Sunday, October 28, 2012

2012 Ridge To Bridge Marathon Photos



Shannon had to DNF at the Ridge to Bridge Marathon on Saturday, due to a mysterious bout of food poisoning the night before.
If I was barfing my guts out at 2am, I doubt I would have left the hotel at 5am to go run a mountain marathon. But she is made of hardier stuff than me, which is why I was off traipsing my way through a nice flat 5k instead.

Anyway, her dropping out resulted in 500 photos of the race. She whittled them down to 200.

The public photo album is here.

If you really like one and want a higher rez photo, she would be happy to provide, so drop her a note.


Saturday, October 27, 2012

I've Been Lanced!

So there I was this morning, lined up against my arch rival: the de facto North Carolina champion of speedy barefooting, Barefoot Josh.

We were at the Benson Healthy Harvest 5K which awards the top 3 barefoot runners, and would therefore  serve as our NC barefoot 5K championship. Out of the 116 people lined up, we appeared to be the only 2 missing shoes.

A lady told us the roads were rough, and they were going to tear up our feet.
"You might be right", I said anxiously.
Josh tried to placate her by rattling off his stats: 17:38 5K, 4:57 road mile, several marathons, all barefoot.
She was unimpressed, "I love my flip flops".

"GO"

Mile 1 -  6:18
Out of the gate I hung a few steps behind him as a stiff headwind from Hurricane Sandy made the early pace feel hard. As usual in a 5K, there was a fairly large group running in front that thinned out quickly.
Three shod runners took off ahead, and it was quickly apparent we had no chance of placing overall.
No matter, I was only there to beat one guy.

We turned down a short side street that featured some very rough asphalt, like gravel tarred together.
I had been very worried about this, because I had zero chance against Josh on a rough course.
I reflexively revved up my turnover to a crazy rate in an attempt to avoid the pain. The result was that I sprinted out ahead.



Besides running races very fast, Barefoot Josh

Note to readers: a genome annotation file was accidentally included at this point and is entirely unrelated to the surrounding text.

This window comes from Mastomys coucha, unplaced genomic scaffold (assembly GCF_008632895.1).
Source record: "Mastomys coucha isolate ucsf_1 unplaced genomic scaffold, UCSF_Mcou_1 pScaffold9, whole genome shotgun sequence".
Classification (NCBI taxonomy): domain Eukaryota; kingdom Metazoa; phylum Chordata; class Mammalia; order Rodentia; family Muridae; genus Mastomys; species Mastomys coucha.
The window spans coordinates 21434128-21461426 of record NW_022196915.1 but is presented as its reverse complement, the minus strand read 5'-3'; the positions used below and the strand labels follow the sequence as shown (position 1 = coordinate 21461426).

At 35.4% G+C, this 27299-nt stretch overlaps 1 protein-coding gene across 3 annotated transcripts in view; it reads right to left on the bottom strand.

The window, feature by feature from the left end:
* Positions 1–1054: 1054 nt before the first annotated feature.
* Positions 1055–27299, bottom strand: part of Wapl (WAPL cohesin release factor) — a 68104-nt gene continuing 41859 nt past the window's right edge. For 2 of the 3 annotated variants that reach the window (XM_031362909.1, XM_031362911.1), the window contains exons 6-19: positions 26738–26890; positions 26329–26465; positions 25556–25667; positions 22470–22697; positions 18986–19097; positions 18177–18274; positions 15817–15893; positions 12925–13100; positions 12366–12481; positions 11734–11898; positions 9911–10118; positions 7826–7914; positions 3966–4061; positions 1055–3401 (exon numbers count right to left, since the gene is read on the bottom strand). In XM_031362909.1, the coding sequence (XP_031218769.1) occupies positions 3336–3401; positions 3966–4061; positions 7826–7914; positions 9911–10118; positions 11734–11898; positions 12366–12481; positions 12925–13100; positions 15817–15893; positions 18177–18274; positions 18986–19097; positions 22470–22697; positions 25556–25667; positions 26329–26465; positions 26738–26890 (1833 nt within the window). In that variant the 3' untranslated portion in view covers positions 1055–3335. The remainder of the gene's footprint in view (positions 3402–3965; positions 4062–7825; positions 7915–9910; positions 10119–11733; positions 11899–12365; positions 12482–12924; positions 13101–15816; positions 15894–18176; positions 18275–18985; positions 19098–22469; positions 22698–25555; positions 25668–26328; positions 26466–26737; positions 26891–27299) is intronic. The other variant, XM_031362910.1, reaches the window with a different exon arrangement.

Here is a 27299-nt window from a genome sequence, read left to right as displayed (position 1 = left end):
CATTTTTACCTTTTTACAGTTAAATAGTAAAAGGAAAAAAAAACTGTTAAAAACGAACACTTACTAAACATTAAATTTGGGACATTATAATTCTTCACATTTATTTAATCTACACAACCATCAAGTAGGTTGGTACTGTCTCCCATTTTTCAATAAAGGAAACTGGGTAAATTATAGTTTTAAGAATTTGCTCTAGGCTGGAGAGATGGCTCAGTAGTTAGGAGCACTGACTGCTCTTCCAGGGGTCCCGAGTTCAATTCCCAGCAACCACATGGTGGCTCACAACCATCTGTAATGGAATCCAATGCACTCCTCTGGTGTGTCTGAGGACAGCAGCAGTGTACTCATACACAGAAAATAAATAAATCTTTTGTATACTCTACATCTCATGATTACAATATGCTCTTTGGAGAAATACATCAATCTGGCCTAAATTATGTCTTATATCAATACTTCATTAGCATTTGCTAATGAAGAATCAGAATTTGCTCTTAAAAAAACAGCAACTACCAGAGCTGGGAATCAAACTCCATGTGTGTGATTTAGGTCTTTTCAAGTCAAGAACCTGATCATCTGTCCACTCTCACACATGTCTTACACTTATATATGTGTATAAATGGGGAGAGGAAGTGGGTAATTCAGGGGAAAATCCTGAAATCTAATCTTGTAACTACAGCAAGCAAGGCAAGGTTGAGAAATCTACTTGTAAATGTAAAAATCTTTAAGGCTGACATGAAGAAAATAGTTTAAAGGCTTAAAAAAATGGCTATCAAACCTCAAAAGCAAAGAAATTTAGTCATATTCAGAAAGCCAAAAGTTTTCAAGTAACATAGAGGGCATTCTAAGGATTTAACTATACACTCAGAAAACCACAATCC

sometimes puts on Burlesque show while doing it.

Mile 2 -  6:27
We completed a short loop and were back onto a main road which was smooth. I picked up the pace a little, and heard Josh breathing hard behind me. I was surprised that he seemed to be struggling already, but it was still too early feel confident. I took some deep easy breaths, "Relax".

We turned down another street that bristled with some of the worst blacktop I have ever encountered. It felt like thumbtacks. "Oh, no! No! No!", I pleaded out loud, "COME ON!"
Fortunately the street was lined with a smooth concrete gutter and I immediately sought refuge there, ducking low tree branches.
I'm not sure why, but Josh chose to follow behind me here instead of taking advantage of my obvious weakness. We did a u-turn around some cones and took the gutter back to the main road.

The rough roads left their mark.
The base of the toe is typically a weak spot that gets chewed up.


Mile 3 -  6:02
Getting back to the smoothness allowed me to open my stride, but Josh matched the acceleration and pulled ahead a little. My boss was running the 5K too, and I crossed the street to slap his hand as he came by.

I then settled into behind Josh waiting until the last .1 miles to make my move. I had been saving a little gas for the final kick.

Finish  
I heard Josh's watch beep at the 3 mile mark, with the finish line directly ahead. I moved over to sprint past him, but he kicked too.
The pace was just too much for me. My stomach turned inside out and just cratered.
Hunched over I watched Josh run away from me, crossing 8 seconds ahead of me.
Crap. I lost to him for the first time.
He retains the title of "The Fastest Barefooter in NC".
And I guess as the only other entrant, I am the slowest.
My record drops to 8-1. He won fair and square... or did he?

Damning Evidence!
This incriminating photograph of Josh's foot has emerged.
Clearly he was duct-tape doping! He wasn't barefoot at all!
This was not a level playing field. The USADA will hear about this!!
I've Been Lanced!





Friday, October 26, 2012

Thursday, October 25, 2012

This Saturday: Brawl in Benson

In the history of great showdowns between rivals, a few come to mind:
The Rumble in the Jungle. 
The Thrilla in Manila. 
The Ream at the Scream.

Soon, there will be another to add to the list.

Announcing
Saturday, October 27
Healthy Harvest 5k
The Brawl in Benson
Who is the fastest barefooter in NC?

As they say in Johnston County: "It's on like a pot of neckbones"
Barefoot Josh and I will once again go toe to toe in an epic battle to decide who is slightly faster than mediocre. Only this time, I will be going barefoot against the master himself.

This race recognizes and awards the "first three barefoot finishers". So I think it is perfectly legitimate for the winner to claim the title of "Fastest Barefoot Runner in NC".
Now, obviously there are faster barefoot runners in NC than us. But until they have their own obnoxious self involved blogs to brag about it, they don't count.

Tale of the Tape

JoshAC
Last 5K20:1420:44
5K PR17:3818:15
Shoe size6?12
Facial Hair81
Wins08
OatmealSteel CutQuaker Old Fashioned


Josh has the better PRs, but he has never beaten me. Can he do it this time?
Will some unknown barefooter show up and beat both of us?
Place your bets!



Saturday, October 20, 2012

2012 Ales for Rail-Trails 5K



I've been to races where the finishers award is a pint glass.
And I thought that was the greatest thing ever.
Then I went to races where they served beer afterward. 
And I thought that was the greatest thing ever.

While I was happy with these races, my imagination bubbled. 
What if... what if there was a race that when you finished they handed you a pint glass... filled with beer!